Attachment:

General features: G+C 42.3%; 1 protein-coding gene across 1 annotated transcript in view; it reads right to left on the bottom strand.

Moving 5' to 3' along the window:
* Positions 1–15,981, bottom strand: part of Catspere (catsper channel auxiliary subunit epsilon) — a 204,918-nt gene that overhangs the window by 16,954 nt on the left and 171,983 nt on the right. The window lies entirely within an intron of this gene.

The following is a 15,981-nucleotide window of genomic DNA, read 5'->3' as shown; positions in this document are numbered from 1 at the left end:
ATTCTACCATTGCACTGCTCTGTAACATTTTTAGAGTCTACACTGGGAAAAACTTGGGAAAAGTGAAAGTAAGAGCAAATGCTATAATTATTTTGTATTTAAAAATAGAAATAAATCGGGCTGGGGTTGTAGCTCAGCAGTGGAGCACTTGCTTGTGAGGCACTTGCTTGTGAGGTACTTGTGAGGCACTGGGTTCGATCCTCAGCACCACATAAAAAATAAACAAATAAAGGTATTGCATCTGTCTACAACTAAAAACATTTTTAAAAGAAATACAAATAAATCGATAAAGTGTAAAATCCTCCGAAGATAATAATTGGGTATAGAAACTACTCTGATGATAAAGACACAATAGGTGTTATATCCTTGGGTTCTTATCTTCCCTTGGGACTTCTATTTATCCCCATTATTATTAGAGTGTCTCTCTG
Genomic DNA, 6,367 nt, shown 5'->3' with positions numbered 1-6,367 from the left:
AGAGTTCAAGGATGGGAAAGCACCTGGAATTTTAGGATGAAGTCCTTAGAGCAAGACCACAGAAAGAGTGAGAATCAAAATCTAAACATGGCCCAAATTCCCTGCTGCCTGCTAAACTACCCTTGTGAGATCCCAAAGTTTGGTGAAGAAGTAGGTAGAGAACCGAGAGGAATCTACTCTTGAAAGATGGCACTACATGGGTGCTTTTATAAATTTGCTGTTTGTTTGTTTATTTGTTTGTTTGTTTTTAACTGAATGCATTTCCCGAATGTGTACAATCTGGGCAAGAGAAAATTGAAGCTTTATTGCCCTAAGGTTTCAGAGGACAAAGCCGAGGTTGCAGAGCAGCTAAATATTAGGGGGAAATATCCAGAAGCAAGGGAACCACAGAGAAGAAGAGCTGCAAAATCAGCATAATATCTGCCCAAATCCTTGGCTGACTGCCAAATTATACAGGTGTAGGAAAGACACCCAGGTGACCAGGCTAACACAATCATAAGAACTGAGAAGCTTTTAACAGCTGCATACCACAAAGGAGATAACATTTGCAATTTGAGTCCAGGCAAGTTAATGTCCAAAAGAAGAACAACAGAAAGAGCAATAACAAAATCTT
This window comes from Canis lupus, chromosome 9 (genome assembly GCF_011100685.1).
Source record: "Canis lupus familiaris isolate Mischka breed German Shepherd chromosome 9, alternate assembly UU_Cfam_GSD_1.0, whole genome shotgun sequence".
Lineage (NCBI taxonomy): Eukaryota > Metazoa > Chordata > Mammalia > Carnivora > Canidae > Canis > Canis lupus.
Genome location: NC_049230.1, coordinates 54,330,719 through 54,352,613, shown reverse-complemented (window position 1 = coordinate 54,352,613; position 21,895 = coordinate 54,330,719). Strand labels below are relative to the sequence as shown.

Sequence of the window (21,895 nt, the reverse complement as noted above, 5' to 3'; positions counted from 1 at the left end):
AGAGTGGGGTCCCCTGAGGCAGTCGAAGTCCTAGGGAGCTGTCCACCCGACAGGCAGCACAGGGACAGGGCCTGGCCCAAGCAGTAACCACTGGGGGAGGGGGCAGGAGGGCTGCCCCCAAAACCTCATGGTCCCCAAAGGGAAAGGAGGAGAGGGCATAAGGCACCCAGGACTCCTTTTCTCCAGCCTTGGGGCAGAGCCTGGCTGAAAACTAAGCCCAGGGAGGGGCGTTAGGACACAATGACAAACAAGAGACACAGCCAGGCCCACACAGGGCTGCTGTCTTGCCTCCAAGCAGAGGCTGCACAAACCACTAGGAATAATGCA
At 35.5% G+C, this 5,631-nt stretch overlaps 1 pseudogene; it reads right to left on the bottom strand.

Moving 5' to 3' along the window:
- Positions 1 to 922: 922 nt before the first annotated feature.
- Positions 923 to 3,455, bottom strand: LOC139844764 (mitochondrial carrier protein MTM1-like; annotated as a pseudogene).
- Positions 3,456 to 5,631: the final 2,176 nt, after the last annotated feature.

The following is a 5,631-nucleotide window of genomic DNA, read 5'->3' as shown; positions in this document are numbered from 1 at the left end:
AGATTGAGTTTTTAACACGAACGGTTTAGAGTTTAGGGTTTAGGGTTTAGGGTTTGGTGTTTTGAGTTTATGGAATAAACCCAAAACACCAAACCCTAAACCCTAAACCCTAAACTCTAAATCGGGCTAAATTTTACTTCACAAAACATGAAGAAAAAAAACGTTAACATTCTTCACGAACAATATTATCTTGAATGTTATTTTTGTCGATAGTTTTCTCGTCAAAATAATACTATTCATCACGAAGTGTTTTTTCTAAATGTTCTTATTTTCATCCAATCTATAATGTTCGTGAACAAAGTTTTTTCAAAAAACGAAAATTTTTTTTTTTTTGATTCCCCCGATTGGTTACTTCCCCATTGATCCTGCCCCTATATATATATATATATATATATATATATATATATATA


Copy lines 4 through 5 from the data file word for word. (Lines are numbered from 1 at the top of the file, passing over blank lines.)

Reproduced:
The following is a 15,981-nucleotide window of genomic DNA, read 5'->3' as shown; positions in this document are numbered from 1 at the left end:
ATTCTACCATTGCACTGCTCTGTAACATTTTTAGAGTCTACACTGGGAAAAACTTGGGAAAAGTGAAAGTAAGAGCAAATGCTATAATTATTTTGTATTTAAAAATAGAAATAAATCGGGCTGGGGTTGTAGCTCAGCAGTGGAGCACTTGCTTGTGAGGCACTTGCTTGTGAGGTACTTGTGAGGCACTGGGTTCGATCCTCAGCACCACATAAAAAATAAACAAATAAAGGTATTGCATCTGTCTACAACTAAAAACATTTTTAAAAGAAATACAAATAAATCGATAAAGTGTAAAATCCTCCGAAGATAATAATTGGGTATAGAAACTACTCTGATGATAAAGACACAATAGGTGTTATATCCTTGGGTTCTTATCTTCCCTTGGGACTTCTATTTATCCCCATTATTATTAGAGTGTCTCTCTG